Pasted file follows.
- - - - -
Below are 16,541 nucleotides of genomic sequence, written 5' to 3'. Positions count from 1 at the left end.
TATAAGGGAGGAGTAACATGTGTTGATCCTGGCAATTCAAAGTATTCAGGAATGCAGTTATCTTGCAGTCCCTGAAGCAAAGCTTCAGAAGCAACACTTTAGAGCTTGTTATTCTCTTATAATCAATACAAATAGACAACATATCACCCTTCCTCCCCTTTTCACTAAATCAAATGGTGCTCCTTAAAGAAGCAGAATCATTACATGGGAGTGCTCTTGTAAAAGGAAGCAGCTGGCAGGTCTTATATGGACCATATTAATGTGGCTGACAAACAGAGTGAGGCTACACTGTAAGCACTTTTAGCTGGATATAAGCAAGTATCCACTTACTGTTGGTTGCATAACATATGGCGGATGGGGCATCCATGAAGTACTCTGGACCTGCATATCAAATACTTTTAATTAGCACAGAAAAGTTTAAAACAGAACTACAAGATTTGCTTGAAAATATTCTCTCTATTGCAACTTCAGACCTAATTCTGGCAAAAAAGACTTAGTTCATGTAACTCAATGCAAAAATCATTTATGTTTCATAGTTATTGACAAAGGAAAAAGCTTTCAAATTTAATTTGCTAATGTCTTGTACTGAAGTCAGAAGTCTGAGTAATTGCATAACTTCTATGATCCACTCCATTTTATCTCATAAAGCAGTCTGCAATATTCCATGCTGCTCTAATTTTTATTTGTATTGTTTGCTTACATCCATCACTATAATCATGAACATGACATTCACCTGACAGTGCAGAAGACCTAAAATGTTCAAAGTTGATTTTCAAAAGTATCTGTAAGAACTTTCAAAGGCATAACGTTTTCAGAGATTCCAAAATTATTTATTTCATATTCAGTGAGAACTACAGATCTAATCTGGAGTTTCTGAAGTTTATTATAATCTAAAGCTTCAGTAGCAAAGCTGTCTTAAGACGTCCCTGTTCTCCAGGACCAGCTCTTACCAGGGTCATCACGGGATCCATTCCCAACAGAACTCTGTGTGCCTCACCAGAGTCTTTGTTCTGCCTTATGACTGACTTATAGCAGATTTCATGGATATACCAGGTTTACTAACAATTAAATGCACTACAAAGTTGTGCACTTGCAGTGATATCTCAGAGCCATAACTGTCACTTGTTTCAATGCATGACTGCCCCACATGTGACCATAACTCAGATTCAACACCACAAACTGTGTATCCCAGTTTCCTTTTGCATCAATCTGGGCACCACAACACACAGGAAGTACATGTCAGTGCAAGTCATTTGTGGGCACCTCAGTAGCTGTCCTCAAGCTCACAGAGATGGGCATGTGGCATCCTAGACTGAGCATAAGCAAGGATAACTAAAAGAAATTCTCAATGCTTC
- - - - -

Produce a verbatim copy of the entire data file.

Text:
Below are 16,541 nucleotides of genomic sequence, written 5' to 3'. Positions count from 1 at the left end.
TATAAGGGAGGAGTAACATGTGTTGATCCTGGCAATTCAAAGTATTCAGGAATGCAGTTATCTTGCAGTCCCTGAAGCAAAGCTTCAGAAGCAACACTTTAGAGCTTGTTATTCTCTTATAATCAATACAAATAGACAACATATCACCCTTCCTCCCCTTTTCACTAAATCAAATGGTGCTCCTTAAAGAAGCAGAATCATTACATGGGAGTGCTCTTGTAAAAGGAAGCAGCTGGCAGGTCTTATATGGACCATATTAATGTGGCTGACAAACAGAGTGAGGCTACACTGTAAGCACTTTTAGCTGGATATAAGCAAGTATCCACTTACTGTTGGTTGCATAACATATGGCGGATGGGGCATCCATGAAGTACTCTGGACCTGCATATCAAATACTTTTAATTAGCACAGAAAAGTTTAAAACAGAACTACAAGATTTGCTTGAAAATATTCTCTCTATTGCAACTTCAGACCTAATTCTGGCAAAAAAGACTTAGTTCATGTAACTCAATGCAAAAATCATTTATGTTTCATAGTTATTGACAAAGGAAAAAGCTTTCAAATTTAATTTGCTAATGTCTTGTACTGAAGTCAGAAGTCTGAGTAATTGCATAACTTCTATGATCCACTCCATTTTATCTCATAAAGCAGTCTGCAATATTCCATGCTGCTCTAATTTTTATTTGTATTGTTTGCTTACATCCATCACTATAATCATGAACATGACATTCACCTGACAGTGCAGAAGACCTAAAATGTTCAAAGTTGATTTTCAAAAGTATCTGTAAGAACTTTCAAAGGCATAACGTTTTCAGAGATTCCAAAATTATTTATTTCATATTCAGTGAGAACTACAGATCTAATCTGGAGTTTCTGAAGTTTATTATAATCTAAAGCTTCAGTAGCAAAGCTGTCTTAAGACGTCCCTGTTCTCCAGGACCAGCTCTTACCAGGGTCATCACGGGATCCATTCCCAACAGAACTCTGTGTGCCTCACCAGAGTCTTTGTTCTGCCTTATGACTGACTTATAGCAGATTTCATGGATATACCAGGTTTACTAACAATTAAATGCACTACAAAGTTGTGCACTTGCAGTGATATCTCAGAGCCATAACTGTCACTTGTTTCAATGCATGACTGCCCCACATGTGACCATAACTCAGATTCAACACCACAAACTGTGTATCCCAGTTTCCTTTTGCATCAATCTGGGCACCACAACACACAGGAAGTACATGTCAGTGCAAGTCATTTGTGGGCACCTCAGTAGCTGTCCTCAAGCTCACAGAGATGGGCATGTGGCATCCTAGACTGAGCATAAGCAAGGATAACTAAAAGAAATTCTCAATGCTTC